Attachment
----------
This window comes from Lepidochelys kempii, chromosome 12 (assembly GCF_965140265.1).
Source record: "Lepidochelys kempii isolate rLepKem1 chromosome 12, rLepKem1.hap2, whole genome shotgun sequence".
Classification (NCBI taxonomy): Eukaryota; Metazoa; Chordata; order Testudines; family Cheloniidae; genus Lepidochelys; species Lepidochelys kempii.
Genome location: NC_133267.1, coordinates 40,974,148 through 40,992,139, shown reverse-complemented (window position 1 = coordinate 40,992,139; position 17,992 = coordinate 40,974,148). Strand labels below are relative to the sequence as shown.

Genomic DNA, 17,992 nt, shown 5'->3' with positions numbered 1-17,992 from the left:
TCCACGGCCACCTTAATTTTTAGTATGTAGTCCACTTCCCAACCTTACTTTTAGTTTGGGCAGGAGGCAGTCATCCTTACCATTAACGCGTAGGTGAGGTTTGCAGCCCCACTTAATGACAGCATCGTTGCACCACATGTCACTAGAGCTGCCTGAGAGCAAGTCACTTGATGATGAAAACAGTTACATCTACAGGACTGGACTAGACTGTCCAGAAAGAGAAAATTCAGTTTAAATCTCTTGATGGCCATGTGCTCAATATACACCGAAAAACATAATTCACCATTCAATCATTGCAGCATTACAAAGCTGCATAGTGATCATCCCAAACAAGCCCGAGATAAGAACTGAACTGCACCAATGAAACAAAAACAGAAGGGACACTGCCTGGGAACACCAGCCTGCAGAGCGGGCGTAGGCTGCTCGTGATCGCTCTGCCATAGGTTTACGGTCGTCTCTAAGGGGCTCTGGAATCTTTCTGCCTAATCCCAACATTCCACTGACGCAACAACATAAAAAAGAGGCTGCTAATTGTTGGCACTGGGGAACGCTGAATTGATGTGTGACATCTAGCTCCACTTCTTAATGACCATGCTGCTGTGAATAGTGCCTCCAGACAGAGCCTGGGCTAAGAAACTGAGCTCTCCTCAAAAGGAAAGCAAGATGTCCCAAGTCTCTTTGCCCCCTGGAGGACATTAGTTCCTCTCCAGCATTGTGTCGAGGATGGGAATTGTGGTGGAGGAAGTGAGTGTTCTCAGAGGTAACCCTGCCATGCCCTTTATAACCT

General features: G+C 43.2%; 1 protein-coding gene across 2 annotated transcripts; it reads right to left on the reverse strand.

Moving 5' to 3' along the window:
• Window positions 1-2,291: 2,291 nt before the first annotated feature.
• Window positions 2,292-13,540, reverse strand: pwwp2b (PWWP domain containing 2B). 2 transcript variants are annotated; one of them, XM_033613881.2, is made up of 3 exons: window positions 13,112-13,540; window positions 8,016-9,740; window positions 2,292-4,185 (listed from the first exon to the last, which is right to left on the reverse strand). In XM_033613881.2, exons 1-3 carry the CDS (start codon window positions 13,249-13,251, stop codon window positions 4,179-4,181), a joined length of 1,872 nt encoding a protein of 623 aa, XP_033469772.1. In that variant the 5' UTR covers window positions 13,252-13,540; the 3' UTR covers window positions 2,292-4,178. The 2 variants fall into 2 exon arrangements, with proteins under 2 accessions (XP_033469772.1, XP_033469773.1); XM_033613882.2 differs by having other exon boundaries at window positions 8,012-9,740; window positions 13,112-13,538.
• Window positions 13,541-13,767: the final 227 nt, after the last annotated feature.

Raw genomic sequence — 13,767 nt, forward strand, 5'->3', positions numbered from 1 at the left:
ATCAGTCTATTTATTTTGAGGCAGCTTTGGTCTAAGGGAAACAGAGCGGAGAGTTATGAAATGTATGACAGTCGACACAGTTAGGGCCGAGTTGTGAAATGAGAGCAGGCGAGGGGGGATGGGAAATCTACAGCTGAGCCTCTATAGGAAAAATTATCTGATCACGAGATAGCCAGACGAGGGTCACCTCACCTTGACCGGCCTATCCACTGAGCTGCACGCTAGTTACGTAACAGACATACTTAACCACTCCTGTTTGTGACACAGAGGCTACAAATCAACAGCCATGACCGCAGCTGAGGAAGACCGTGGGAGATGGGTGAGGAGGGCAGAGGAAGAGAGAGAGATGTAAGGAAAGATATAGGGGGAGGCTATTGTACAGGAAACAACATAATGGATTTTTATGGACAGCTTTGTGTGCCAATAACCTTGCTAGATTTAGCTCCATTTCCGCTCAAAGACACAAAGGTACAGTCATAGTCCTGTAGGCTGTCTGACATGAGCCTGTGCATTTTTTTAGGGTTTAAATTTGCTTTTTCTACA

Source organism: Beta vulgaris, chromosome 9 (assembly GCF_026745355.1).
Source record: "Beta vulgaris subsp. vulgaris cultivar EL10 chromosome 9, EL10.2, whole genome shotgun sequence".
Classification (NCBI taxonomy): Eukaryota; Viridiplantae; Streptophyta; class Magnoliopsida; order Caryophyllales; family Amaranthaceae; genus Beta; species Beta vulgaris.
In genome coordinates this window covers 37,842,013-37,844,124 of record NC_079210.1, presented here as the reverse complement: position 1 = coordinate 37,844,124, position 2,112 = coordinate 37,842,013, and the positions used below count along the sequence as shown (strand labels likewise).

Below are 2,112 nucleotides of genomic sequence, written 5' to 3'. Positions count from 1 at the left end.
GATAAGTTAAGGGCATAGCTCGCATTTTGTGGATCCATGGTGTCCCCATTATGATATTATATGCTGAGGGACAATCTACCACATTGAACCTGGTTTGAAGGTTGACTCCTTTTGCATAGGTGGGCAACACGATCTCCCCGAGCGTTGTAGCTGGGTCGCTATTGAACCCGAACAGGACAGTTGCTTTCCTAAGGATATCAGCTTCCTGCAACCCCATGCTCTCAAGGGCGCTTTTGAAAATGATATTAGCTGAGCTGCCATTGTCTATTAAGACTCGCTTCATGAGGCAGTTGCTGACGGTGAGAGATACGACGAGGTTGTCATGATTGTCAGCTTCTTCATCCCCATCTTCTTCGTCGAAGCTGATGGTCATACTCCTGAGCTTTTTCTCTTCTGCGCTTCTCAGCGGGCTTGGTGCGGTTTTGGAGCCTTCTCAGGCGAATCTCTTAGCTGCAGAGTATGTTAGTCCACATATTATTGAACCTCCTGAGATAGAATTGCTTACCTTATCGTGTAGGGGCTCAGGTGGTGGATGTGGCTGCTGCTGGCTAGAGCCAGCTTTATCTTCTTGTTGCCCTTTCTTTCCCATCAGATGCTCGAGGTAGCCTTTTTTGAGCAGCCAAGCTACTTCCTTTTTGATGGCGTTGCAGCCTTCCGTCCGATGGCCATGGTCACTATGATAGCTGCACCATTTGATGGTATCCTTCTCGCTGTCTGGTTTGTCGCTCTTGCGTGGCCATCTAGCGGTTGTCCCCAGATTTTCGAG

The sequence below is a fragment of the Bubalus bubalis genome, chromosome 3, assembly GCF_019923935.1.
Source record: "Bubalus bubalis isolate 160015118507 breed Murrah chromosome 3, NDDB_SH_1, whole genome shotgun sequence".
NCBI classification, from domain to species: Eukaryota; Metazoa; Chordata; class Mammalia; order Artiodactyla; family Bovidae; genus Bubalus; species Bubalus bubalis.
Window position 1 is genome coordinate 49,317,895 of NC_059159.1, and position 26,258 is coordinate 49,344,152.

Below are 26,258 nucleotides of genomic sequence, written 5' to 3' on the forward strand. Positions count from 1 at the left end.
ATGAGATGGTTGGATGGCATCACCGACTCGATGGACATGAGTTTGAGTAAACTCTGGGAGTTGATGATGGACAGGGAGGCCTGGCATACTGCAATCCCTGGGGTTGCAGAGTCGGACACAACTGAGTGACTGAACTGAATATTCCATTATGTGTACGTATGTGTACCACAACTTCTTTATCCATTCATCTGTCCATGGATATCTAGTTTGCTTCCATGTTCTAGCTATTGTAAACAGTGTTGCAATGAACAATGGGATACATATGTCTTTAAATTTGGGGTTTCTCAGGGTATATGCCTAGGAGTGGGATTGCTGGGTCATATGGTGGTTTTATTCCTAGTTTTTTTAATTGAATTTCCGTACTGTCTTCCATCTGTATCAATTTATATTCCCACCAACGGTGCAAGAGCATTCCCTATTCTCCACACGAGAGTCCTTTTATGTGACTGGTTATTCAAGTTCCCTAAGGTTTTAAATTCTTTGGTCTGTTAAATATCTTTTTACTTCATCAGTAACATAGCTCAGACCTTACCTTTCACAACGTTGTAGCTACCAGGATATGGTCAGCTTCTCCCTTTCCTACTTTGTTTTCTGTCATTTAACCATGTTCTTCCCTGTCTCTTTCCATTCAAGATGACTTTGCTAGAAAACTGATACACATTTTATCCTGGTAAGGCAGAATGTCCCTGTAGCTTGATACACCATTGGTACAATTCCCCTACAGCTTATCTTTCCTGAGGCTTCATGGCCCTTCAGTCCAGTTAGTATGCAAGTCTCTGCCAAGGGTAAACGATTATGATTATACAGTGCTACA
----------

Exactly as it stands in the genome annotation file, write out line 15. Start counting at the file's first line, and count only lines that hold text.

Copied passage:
Source record: "Beta vulgaris subsp. vulgaris cultivar EL10 chromosome 9, EL10.2, whole genome shotgun sequence".